Supremacist says he is legitimate Senate candidate

Monday, May 3, 2010 | 12:08 p.m. CDT; updated 11:37 a.m. CDT, Wednesday, May 5, 2010

AURORA — A white separatist whose candidacy for the U.S. Senate is being challenged by Missouri's attorney general has been taking steps to prove that he is a legitimate candidate.

F. Glenn Miller, 69, of Aurora, is registered as a write-in candidate to replace retiring Republican Sen. Kit Bond. He purchased some radio ads in March that contained racist messages and criticized Jews, immigrants and minorities.

On April 16, Attorney General Chris Koster and the Missouri Broadcasters Association asked the Federal Communications Commission to determine if Miller is a "bona fide" candidate who has a right to radio airtime.

"To make the substantial showing of bona fide candidacy, the claimed write-in candidate must engage to a substantial degree in activities commonly associated with political campaigning," the petition said.

Those activities include such activities as making campaign speeches, distributing literature, issuing news releases and establishing campaign headquarters, the petition said, citing the code of federal regulations.

The Springfield News-Leader reported Monday that Miller has begun issuing press releases, and he said he has campaign offices outside his home where workers are raising money, but he declined to say where the offices are located.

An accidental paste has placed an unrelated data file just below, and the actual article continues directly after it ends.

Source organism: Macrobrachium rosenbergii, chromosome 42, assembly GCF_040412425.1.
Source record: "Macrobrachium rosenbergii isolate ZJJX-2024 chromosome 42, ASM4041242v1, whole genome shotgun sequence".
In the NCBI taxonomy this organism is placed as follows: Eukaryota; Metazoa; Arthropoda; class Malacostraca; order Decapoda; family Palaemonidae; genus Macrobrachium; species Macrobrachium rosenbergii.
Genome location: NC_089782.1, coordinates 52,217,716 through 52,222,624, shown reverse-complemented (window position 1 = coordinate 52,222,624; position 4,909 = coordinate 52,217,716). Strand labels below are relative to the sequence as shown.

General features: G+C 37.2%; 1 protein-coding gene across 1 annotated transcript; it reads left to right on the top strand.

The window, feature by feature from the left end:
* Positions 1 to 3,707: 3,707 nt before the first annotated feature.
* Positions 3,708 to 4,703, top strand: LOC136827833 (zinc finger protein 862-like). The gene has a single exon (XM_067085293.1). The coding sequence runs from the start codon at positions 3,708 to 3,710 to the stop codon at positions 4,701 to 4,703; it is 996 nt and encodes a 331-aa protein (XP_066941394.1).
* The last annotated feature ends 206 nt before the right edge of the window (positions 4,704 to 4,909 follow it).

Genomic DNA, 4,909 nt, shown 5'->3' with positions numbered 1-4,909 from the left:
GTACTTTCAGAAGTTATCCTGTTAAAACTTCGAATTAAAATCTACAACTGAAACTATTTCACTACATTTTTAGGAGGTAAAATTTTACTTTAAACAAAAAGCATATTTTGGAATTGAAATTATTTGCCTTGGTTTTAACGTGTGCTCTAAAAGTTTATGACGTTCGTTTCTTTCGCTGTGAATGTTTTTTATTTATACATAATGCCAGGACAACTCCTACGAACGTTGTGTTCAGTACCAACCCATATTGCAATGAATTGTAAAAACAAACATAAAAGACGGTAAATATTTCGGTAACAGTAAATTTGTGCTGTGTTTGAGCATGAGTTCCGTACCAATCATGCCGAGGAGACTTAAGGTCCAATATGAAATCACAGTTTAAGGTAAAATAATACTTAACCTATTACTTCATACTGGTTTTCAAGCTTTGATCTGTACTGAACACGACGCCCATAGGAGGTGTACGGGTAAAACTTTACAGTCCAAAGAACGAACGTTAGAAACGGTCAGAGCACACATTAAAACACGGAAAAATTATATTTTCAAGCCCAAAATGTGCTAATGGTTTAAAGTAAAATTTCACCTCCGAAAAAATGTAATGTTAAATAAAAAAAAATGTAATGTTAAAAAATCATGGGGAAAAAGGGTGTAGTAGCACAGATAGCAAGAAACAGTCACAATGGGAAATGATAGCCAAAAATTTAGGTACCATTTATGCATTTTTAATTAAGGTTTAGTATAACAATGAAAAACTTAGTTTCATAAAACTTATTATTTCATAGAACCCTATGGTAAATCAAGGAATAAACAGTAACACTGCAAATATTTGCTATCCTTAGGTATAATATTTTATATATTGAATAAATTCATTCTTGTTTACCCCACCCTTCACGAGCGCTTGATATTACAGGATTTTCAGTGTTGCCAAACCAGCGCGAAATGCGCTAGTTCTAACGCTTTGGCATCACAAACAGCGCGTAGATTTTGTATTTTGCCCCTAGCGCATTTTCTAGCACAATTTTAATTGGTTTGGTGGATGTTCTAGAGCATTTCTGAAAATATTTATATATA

"They (people working in those campaign offices) are fearful of being attacked if their exact location is known," Miller said. "I get a lot of death threats. I've gotten as many as 500, 600 calls a day."

The FCC requires broadcast stations to give qualified federal candidates access to airtime. Candidates must pay for the airtime, and the stations can't censor or edit the ads.

On April 24, Miller issued what he called his first press release, in which he promised that his radio ads would no longer contain racial "slur words."

"I do not apologize for using them in past radio ads, and I admit I'm as racist as Al Sharpton or Jesse Jackson," Miller said in the news release. "But I do regret using them. Why? Because they are counterproductive to my main political agendas and to my appeal to Black, Hispanic and Asian voters, as well as White ones."

The Southern Poverty Law Center, which tracks hate groups, said Miller is a former leader of the White Patriot Party. In the 1980s, he called for "total war" against the federal government, blacks and Jews, the center said.

Attorney Mark Sableman said the Missouri Broadcasters Association is asking only that the FCC issue a clear ruling on whether stations are required to run Miller's ads.

"I think it's pretty clear he wasn't a bona fide candidate, and he was kind of making things up to make it look like he was a candidate," Sableman said.

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